Monday, February 27, 2017


Photo by Chris Brown

An elderly Christian man was asked if life becomes easier as you age.  He replied, "No, because the devil is out to get you before you die and he doesn't have much time left."  I read this poem by a blogger today and thought of this verse in Matthew 7:14 "For the gate is small and the way is narrow that leads to life, and there are few who find it."  Praying today that Christians will share the good new about Jesus before it is too late for many.

Saturday, February 25, 2017


The video above was brought to my attention today.  It was filmed in 2014.  My Aunt Evelyn taught my brother, Jay, that you cannot reason with bullies.  If you are kind, ignore them, or try to cause them to quite bullying in some other way, and they continue to bully, sometimes you just need to use force to cause them to stop.  Those of us who are not trained in military combat can fight through prayer.  It is a spiritual battle.  Others, who are trained to combat bullies by force, will be called up once again to fight evil.  May God have mercy on us all!

Thursday, February 23, 2017


Difficult circumstances--it rains the day your relatives have a garage sale in your driveway

You know you are having a hard time when:

·            The washing machine breaks and then when you go to your parent’s house to wash your clothes their washing machine breaks.  

·      Your 3 year old wets his pants and your 9 month old poops just as you are going out the door to church.  
·      You look at your calendar and believe your granddaughter has a concert and force your husband to drive an hour through the rain and you are a week early.

·                   You fall into a ditch and break your foot and then you have to go to court because your 11 year old son got a ticket for not yielding to a car when he was crossing a busy street on his bicycle and he was hit by a car.

·                    Your daughter has to go to emergency at 1 year old when she slips on a wet shower room floor at the Y and knock herself out.

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        Over the years I've had a bad habit of feeling sorry for myself. When I was thirteen my aunt accused me of reading comic books.  Instead of telling her that I hadn’t been reading comic books until my two cousins had been reading them for a long time, I pouted. (I have never enjoyed comic books.) Then when I was 15  I wrote what I would call a "Letter to God" complaining about my lack of self-control regarding my tongue and my study habits.  It never dawned on me that I should ask God to help me with these things.  The following blog was helpful to me.  Click here to read.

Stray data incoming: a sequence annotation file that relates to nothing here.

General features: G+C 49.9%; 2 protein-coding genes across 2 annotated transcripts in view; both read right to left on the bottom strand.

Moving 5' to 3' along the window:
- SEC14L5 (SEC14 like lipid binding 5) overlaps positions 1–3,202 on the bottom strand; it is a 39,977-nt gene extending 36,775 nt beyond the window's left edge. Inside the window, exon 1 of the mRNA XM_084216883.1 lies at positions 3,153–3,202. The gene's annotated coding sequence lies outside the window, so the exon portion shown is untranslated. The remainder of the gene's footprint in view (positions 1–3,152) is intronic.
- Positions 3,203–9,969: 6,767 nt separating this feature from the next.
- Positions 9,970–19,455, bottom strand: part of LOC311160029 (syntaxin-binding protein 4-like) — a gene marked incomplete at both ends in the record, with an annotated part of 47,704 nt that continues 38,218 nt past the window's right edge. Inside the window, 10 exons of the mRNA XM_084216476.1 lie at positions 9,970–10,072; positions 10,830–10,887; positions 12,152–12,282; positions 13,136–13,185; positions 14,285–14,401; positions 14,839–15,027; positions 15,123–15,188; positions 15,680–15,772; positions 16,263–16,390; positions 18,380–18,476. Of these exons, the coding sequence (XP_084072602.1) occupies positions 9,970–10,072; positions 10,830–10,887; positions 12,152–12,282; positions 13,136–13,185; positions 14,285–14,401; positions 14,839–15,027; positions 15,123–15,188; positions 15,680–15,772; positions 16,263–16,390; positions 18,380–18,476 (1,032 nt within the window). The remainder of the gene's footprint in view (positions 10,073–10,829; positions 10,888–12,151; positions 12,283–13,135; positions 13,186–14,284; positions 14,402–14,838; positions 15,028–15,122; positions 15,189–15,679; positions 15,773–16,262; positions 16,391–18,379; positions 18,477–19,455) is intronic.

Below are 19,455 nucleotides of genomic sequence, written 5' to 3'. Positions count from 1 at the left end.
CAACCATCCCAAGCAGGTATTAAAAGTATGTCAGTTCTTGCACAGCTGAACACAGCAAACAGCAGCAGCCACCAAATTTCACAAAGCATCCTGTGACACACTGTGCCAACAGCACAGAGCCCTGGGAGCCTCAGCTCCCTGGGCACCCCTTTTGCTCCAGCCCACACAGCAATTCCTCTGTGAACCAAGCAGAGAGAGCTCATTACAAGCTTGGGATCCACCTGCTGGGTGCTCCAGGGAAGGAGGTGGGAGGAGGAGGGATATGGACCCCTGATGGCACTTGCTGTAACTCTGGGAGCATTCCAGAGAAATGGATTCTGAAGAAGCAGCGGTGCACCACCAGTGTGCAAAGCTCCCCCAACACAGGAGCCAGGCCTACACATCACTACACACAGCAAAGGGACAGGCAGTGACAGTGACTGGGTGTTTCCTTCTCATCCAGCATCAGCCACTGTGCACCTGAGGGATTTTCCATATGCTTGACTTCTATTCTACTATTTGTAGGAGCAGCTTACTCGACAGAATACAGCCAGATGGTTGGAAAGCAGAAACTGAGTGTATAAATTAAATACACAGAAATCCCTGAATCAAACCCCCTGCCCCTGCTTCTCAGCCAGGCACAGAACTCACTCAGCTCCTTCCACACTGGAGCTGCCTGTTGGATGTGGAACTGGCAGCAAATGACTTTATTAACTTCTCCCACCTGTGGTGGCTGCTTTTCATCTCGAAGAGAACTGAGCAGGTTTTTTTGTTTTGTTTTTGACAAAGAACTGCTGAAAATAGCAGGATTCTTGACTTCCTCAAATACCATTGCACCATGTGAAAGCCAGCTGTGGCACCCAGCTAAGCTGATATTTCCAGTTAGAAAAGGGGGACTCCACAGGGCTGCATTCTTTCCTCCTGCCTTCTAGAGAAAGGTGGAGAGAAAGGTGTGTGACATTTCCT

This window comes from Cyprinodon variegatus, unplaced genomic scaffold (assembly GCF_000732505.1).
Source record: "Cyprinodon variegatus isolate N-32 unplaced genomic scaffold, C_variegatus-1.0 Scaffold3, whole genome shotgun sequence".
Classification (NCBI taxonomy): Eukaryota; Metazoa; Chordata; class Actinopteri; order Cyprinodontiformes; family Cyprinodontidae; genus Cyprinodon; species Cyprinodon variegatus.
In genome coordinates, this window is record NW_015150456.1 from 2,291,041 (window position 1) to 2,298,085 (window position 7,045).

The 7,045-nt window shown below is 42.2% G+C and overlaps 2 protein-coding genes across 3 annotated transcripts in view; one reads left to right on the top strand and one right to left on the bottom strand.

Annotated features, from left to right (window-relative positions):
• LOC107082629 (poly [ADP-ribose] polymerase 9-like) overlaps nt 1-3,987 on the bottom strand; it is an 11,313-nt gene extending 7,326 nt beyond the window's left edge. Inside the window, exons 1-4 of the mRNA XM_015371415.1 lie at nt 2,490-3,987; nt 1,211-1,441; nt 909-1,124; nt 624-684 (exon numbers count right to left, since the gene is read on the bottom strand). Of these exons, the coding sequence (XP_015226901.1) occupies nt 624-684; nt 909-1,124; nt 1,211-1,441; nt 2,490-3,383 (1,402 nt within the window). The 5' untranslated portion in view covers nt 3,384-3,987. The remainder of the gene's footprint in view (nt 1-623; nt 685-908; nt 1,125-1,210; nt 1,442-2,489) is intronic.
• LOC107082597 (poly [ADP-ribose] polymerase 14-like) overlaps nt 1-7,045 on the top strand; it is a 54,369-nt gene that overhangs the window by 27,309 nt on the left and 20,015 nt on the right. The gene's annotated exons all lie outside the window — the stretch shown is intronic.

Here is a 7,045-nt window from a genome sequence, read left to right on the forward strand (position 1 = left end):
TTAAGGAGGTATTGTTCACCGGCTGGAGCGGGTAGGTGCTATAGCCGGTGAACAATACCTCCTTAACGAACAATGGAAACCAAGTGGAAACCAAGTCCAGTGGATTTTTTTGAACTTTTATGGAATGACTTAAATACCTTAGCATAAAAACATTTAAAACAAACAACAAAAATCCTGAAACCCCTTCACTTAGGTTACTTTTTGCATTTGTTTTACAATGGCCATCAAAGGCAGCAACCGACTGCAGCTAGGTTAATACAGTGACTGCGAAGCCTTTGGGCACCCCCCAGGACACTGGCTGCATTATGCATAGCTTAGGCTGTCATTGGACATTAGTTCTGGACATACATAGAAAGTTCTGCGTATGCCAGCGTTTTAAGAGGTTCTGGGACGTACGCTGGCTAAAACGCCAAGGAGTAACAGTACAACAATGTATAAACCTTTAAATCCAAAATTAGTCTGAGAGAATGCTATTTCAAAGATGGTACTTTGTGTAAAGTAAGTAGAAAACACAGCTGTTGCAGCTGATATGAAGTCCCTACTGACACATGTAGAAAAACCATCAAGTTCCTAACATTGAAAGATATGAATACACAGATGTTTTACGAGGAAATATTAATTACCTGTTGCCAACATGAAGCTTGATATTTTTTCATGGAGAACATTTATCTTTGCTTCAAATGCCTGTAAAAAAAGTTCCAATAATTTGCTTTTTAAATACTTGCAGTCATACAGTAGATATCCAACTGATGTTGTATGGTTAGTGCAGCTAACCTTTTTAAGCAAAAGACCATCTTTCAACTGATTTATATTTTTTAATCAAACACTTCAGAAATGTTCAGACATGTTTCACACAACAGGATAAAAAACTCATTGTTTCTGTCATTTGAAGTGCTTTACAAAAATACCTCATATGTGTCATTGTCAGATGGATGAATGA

Wednesday, February 15, 2017


Here is a photo of the grave marker for my great, great grandfather Samuel Stowell who fought in the American Revolution.  He left quite a legacy.

We are learning about “Legacy” at church--what will you be remembered for after you are gone?  Our church is twenty years old and our legacy so far is that we are a church planting church.  There have been at least 17 churches planted within that time.  

My parents and grandparents left letters they had written or received for us to explore.  Slowly their legacy of faith and good works is emerging as we read through those that are left to us. 

Chris and I just saw the movie “ Hidden Figures.”  Those women had the right idea— educate yourself above and beyond anybody else,  pick your battles and you will succeed. They did not participate in the protests in 1961. They left a legacy of faith and achievement to us.

The history below was sent to me by  a college classmate, Marcene, who was co-owner with her husband of the pharmacy in Dayton, WA: